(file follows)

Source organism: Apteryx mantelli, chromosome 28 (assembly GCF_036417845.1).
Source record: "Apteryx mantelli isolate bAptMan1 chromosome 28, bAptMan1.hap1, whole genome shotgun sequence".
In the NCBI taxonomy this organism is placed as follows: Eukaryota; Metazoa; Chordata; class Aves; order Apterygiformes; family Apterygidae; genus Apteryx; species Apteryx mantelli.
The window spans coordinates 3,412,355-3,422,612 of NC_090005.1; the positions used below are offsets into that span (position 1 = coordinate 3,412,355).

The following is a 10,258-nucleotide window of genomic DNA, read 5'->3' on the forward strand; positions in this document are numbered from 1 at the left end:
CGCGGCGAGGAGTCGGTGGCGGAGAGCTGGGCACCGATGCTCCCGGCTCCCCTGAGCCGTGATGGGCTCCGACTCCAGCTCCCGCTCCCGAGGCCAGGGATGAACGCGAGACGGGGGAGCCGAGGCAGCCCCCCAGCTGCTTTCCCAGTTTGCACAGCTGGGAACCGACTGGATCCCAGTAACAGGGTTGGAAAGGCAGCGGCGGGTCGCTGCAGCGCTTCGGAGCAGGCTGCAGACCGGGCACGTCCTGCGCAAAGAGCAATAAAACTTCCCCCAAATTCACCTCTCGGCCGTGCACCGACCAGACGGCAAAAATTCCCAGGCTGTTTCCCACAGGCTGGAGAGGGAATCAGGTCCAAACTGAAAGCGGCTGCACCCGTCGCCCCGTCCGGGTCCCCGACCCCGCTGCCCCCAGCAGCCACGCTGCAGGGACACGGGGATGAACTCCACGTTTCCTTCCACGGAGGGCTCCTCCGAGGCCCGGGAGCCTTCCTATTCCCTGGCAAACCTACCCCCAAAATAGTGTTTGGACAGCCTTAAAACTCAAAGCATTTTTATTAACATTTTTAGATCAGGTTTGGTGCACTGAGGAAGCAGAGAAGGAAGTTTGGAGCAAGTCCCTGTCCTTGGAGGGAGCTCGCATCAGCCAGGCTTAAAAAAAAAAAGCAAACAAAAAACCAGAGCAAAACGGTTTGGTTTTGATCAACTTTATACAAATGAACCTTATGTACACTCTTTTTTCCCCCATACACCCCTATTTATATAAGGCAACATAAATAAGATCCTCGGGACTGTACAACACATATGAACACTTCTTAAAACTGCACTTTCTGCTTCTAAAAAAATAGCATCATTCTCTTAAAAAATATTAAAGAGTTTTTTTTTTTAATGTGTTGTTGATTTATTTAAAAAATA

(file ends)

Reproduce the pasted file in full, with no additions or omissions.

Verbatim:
Source organism: Apteryx mantelli, chromosome 28 (assembly GCF_036417845.1).
Source record: "Apteryx mantelli isolate bAptMan1 chromosome 28, bAptMan1.hap1, whole genome shotgun sequence".
In the NCBI taxonomy this organism is placed as follows: Eukaryota; Metazoa; Chordata; class Aves; order Apterygiformes; family Apterygidae; genus Apteryx; species Apteryx mantelli.
The window spans coordinates 3,412,355-3,422,612 of NC_090005.1; the positions used below are offsets into that span (position 1 = coordinate 3,412,355).

The following is a 10,258-nucleotide window of genomic DNA, read 5'->3' on the forward strand; positions in this document are numbered from 1 at the left end:
CGCGGCGAGGAGTCGGTGGCGGAGAGCTGGGCACCGATGCTCCCGGCTCCCCTGAGCCGTGATGGGCTCCGACTCCAGCTCCCGCTCCCGAGGCCAGGGATGAACGCGAGACGGGGGAGCCGAGGCAGCCCCCCAGCTGCTTTCCCAGTTTGCACAGCTGGGAACCGACTGGATCCCAGTAACAGGGTTGGAAAGGCAGCGGCGGGTCGCTGCAGCGCTTCGGAGCAGGCTGCAGACCGGGCACGTCCTGCGCAAAGAGCAATAAAACTTCCCCCAAATTCACCTCTCGGCCGTGCACCGACCAGACGGCAAAAATTCCCAGGCTGTTTCCCACAGGCTGGAGAGGGAATCAGGTCCAAACTGAAAGCGGCTGCACCCGTCGCCCCGTCCGGGTCCCCGACCCCGCTGCCCCCAGCAGCCACGCTGCAGGGACACGGGGATGAACTCCACGTTTCCTTCCACGGAGGGCTCCTCCGAGGCCCGGGAGCCTTCCTATTCCCTGGCAAACCTACCCCCAAAATAGTGTTTGGACAGCCTTAAAACTCAAAGCATTTTTATTAACATTTTTAGATCAGGTTTGGTGCACTGAGGAAGCAGAGAAGGAAGTTTGGAGCAAGTCCCTGTCCTTGGAGGGAGCTCGCATCAGCCAGGCTTAAAAAAAAAAAGCAAACAAAAAACCAGAGCAAAACGGTTTGGTTTTGATCAACTTTATACAAATGAACCTTATGTACACTCTTTTTTCCCCCATACACCCCTATTTATATAAGGCAACATAAATAAGATCCTCGGGACTGTACAACACATATGAACACTTCTTAAAACTGCACTTTCTGCTTCTAAAAAAATAGCATCATTCTCTTAAAAAATATTAAAGAGTTTTTTTTTTTAATGTGTTGTTGATTTATTTAAAAAATA